They went uptown when life was down

If you've walked around uptown lately, you may have spotted them:

A young girl with braids carrying a white wicker basket filled with fresh-baked chocolate chip cookies and brownies. Or maybe you noticed her younger brother holding bottled water. Or the 18-month-old twins in their stroller in the shade, mom and dad nearby.

The family of six has been selling homemade baked goods and bottled water since spring, when Earnest Walker, 30, lost his job in customer service at Harris Teeter.

“After he was laid off, instead of buckling under the pressure, we said ‘What can we do to be proactive,'” said his wife, Akua Walker, 27. “We had talked about (selling homemade treats) before, and when he lost his job, we said ‘Are we going to step out on faith operating this business and see what happens?'”

On a recent Wednesday, daughter Imani Jones, 10, stood on South Tryon Street, selling chocolate chip cookies to passersby with brother Arkeim Walker, 7, at her side. Mother and father took turns watching the twins, Amora and Sanaa Walker.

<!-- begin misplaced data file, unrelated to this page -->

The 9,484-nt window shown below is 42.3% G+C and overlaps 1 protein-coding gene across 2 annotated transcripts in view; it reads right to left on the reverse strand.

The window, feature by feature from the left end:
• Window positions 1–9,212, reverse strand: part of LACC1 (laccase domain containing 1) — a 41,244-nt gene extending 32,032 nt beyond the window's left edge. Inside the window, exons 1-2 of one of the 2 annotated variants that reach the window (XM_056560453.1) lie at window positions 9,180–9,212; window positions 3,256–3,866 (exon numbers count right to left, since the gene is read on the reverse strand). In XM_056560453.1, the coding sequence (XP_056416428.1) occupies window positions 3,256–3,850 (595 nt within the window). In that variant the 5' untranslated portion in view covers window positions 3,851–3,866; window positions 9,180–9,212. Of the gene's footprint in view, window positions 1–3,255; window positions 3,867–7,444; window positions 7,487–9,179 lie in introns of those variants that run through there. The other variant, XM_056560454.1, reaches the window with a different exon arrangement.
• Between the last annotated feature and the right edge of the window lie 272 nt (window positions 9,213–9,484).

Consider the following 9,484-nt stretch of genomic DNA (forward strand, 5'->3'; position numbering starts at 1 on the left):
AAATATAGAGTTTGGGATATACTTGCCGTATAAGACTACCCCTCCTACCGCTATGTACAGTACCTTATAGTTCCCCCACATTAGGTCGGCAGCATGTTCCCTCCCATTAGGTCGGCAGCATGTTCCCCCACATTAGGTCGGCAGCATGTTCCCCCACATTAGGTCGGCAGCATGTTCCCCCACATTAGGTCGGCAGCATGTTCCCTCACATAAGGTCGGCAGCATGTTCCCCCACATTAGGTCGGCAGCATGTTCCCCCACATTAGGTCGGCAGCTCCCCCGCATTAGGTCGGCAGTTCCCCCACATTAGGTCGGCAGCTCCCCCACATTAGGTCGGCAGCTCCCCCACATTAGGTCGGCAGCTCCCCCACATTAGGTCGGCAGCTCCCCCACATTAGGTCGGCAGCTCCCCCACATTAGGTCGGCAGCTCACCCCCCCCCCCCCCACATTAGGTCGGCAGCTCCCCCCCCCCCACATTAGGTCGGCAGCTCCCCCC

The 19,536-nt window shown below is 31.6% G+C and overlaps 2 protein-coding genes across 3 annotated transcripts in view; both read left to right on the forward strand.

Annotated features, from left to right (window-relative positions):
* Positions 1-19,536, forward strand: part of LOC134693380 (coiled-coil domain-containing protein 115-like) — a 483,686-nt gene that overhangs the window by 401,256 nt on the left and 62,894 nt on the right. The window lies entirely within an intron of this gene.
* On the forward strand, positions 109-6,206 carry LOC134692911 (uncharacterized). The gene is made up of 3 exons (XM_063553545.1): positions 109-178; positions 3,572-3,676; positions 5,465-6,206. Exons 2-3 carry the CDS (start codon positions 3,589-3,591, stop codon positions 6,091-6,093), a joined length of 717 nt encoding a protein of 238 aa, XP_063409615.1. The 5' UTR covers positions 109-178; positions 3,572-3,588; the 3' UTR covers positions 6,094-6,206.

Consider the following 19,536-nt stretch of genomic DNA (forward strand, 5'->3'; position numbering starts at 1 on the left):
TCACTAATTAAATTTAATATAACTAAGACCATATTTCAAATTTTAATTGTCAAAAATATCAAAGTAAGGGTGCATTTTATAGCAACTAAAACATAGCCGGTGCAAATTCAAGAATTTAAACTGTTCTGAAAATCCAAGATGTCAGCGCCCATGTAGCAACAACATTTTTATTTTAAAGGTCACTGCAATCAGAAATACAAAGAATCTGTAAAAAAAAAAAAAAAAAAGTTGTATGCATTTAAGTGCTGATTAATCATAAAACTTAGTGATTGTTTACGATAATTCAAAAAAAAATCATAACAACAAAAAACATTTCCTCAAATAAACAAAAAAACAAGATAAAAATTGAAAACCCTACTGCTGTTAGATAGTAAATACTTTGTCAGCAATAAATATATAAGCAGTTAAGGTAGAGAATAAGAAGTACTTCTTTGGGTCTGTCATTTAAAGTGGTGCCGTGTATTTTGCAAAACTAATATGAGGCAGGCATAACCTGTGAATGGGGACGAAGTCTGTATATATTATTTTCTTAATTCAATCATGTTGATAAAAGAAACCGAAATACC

The family had sold out of oatmeal raisin cookies and were running low on their remaining chocolate chip. Each day, Akua brings about 150 cookies, sometimes brownies or cake slices, and about 36 bottles of water, which they sell for $1 each.

Akua said she keeps a daily journal detailing how much she spends on ingredients. An avid baker, she makes her cookies and brownies from scratch each morning using recipes she created. Her children help wrap them in plastic. Ultimately, she dreams of opening a restaurant in NoDa.

She said Earnest has no plans to look for another job and is focusing on growing their business, named Mosaic Edibles. Akua says she also runs a small courier service.

When Earnest worked in customer service, he was gone 14 hours a day because he had to take a bus and walk more than 40 minutes each way, Akua said. Now, the family can spend time together.

“It's been a blessing,” she said.